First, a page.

Intermediate Series

5 Key Financial Metrics to Evaluate a Cryptocurrency

In this guide, we look at five key financial metrics that many investors and traders use when deciding whether to buy a cryptocurrency, including market cap, supply and volume.

Many investors and traders use these metrics to:

  • Discover projects with high growth potential
  • Identify projects with strong network effects
  • Avoid biases that affect decision making

You don’t have to calculate any of these financial metrics yourself—they're all available on every one of our coin pages. This guide simply shows you how many investors and traders are using them.

Contents

  • Market capitalisation
  • Volume 24hr
  • Supply
  • Max supply
  • Price
  • Where to find these metrics?

1. Market capitalisation

The market capitalisation or ‘market cap’ is the total value of a cryptocurrency project. It’s calculated by taking the current coin price multiplied by its current circulating supply. Here’s another way to look at it: The market cap is how much it would cost you to buy every single coin available (if you could actually do that without affecting the price).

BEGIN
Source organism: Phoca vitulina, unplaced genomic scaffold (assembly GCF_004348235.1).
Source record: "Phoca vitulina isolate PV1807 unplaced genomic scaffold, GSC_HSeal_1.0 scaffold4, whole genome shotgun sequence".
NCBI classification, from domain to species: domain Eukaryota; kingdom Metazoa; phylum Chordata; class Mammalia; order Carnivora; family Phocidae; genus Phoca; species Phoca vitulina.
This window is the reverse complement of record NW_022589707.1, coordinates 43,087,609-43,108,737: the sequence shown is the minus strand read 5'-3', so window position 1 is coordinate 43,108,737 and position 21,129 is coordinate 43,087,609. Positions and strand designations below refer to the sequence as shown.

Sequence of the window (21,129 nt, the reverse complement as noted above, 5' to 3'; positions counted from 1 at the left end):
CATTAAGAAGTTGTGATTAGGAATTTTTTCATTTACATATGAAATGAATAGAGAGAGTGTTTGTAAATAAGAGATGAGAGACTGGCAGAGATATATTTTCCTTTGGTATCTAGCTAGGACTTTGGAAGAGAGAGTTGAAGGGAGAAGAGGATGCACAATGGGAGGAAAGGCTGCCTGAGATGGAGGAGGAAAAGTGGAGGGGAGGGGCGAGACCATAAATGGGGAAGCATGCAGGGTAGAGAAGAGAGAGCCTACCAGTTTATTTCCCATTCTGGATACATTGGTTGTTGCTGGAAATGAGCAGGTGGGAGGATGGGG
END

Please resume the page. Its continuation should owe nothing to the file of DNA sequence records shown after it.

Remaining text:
Here’s the formula:

  • Market cap = Current price x Current circulating supply

Here’s the volume of some of the most popular coins, as of the 30th of July 2021:

Market cap is one of the most popular financial metrics among traders because it shows how much money people have invested in the network. It also lets traders compare the market size of a cryptocurrency to other coins. Generally, the larger the market cap the more stable the project. However, smaller market cap coins often have more room to grow.